Automorphic Forms

and

the Arthur-Selberg Trace Formula

(MA 842)

This course will be focused on the two papers Eisenstein Series and the Selberg Trace Formula I by D. Zagier and Eisenstein series and the Selberg Trace Formula II by H. Jacquet and D. Zagier. Although the titles of the papers sound like one is a pre-requisite of the other this actually is not the case. The main difference between the two is the language (the first is written in classical language whereas the second is written in adelic). We will spend most of our time on the second paper.

Content of the course: The course will be self contained (as much as possible). The only pre-requisite is complex analysis and a little bit of algebraic number theory (knowing properties of quadratic extensions of the rationals would suffice, class field theory and Tate's thesis can be helpful, modular/automorphic forms is a bonus).

We will start with a review of classical (holomorphic) modular forms and Eisenstein Series on the upper half plane. We will then introduce Maass forms (for GL(2)), and describe the harmonic analysis of the upper half plane. I will introduce the Selberg Trace Formula and the Rankin Selberg method in this setting, which will bring us to the content of the first paper.

We will then pass to adelic setting. I will start with reviewing Tate's thesis and Eisenstein series for GL(2) in this setting, which will bring us to the the second paper.

If there is time, we will also dicuss very recent suggestions on extensions of these ideas to Beyond Endoscopy and related problems.

Very brief summary of the papers: The basic content of the papers is to derive the Arthur Selberg trace formula of GL(2) through a Rankin-Selberg integral representation rather than the classical truncation of Selberg and Arthur. To do so, both papers express the trace formula as the residue of a function on the complex plane whose analytic properties are governed by (an appropriate) Eisenstein series. They then shift contours and `derive` the trace formula as the residue of the corresponding integral (I will explain why the the word `derive` is in quotation marks).

References

Time/Location: Tuesday and Thursday 12:30 pm - 1:45 pm, CAS 214

Office Hours: If you have questions etc. please send an email to set a time to meet.

and

the Arthur-Selberg Trace Formula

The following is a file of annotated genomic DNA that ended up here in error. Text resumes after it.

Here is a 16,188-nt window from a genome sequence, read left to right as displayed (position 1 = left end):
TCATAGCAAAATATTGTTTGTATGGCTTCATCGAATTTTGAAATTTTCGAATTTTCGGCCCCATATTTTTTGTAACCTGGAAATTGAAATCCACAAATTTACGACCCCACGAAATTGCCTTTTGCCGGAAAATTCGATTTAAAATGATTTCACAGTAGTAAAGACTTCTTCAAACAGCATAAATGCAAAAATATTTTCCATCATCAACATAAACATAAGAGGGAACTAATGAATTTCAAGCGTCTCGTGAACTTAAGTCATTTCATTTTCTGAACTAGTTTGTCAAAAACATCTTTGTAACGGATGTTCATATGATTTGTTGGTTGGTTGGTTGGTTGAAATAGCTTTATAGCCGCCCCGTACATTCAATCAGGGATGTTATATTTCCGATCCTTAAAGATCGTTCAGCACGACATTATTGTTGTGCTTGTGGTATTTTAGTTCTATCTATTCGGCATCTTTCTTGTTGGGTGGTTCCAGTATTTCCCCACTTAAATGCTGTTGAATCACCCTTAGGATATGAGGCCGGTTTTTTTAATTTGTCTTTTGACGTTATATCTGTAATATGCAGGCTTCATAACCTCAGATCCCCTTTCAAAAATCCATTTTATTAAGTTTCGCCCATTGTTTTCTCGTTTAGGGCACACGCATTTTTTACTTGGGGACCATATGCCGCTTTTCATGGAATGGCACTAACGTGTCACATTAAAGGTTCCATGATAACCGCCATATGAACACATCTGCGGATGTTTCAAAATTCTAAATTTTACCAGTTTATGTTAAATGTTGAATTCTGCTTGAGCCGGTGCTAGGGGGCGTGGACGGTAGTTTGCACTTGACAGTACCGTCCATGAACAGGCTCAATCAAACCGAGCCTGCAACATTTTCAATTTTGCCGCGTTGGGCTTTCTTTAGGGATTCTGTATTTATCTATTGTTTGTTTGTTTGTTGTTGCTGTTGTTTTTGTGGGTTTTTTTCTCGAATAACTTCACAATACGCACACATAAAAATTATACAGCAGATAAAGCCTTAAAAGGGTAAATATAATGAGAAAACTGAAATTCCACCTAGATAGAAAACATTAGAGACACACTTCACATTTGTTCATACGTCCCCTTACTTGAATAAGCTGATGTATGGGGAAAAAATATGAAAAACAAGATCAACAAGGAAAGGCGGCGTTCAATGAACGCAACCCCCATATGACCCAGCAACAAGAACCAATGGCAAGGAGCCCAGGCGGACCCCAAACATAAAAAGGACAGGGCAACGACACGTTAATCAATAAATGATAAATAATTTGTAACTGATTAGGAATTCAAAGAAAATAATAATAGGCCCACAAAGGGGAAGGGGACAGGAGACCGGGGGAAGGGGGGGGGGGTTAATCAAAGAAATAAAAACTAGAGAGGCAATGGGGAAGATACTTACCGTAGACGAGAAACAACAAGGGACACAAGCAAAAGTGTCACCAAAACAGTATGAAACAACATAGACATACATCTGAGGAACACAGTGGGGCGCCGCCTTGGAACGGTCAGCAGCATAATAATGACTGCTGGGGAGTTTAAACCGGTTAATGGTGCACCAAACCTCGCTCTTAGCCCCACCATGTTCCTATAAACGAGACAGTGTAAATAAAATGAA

(MA 842)

This course will be focused on the two papers Eisenstein Series and the Selberg Trace Formula I by D. Zagier and Eisenstein series and the Selberg Trace Formula II by H. Jacquet and D. Zagier. Although the titles of the papers sound like one is a pre-requisite of the other this actually is not the case. The main difference between the two is the language (the first is written in classical language whereas the second is written in adelic). We will spend most of our time on the second paper.

Content of the course: The course will be self contained (as much as possible). The only pre-requisite is complex analysis and a little bit of algebraic number theory (knowing properties of quadratic extensions of the rationals would suffice, class field theory and Tate's thesis can be helpful, modular/automorphic forms is a bonus).

We will start with a review of classical (holomorphic) modular forms and Eisenstein Series on the upper half plane. We will then introduce Maass forms (for GL(2)), and describe the harmonic analysis of the upper half plane. I will introduce the Selberg Trace Formula and the Rankin Selberg method in this setting, which will bring us to the content of the first paper.

We will then pass to adelic setting. I will start with reviewing Tate's thesis and Eisenstein series for GL(2) in this setting, which will bring us to the the second paper.

If there is time, we will also dicuss very recent suggestions on extensions of these ideas to Beyond Endoscopy and related problems.

Very brief summary of the papers: The basic content of the papers is to derive the Arthur Selberg trace formula of GL(2) through a Rankin-Selberg integral representation rather than the classical truncation of Selberg and Arthur. To do so, both papers express the trace formula as the residue of a function on the complex plane whose analytic properties are governed by (an appropriate) Eisenstein series. They then shift contours and `derive` the trace formula as the residue of the corresponding integral (I will explain why the the word `derive` is in quotation marks).

References

For most of the background on modular/automorphic forms and Eisenstein series you can take a look at the first few sections of the notes form a class I taught at Columbia.

Modular forms etc.

- A Course in Arithmetic, J. P. Serre.

Maass forms, Eisenstein series, and the harmonic analysis of the upper half-plane, as well as the Selberg trace formula

- Topics in Classical Automorphic Forms, H. Iwaniec.

Algebraic number theory and Tate's thesis

- Algebraic Number Theory, S. Lang
- Cassels and Frohlich

Time/Location: Tuesday and Thursday 12:30 pm - 1:45 pm, CAS 214

Office Hours: If you have questions etc. please send an email to set a time to meet.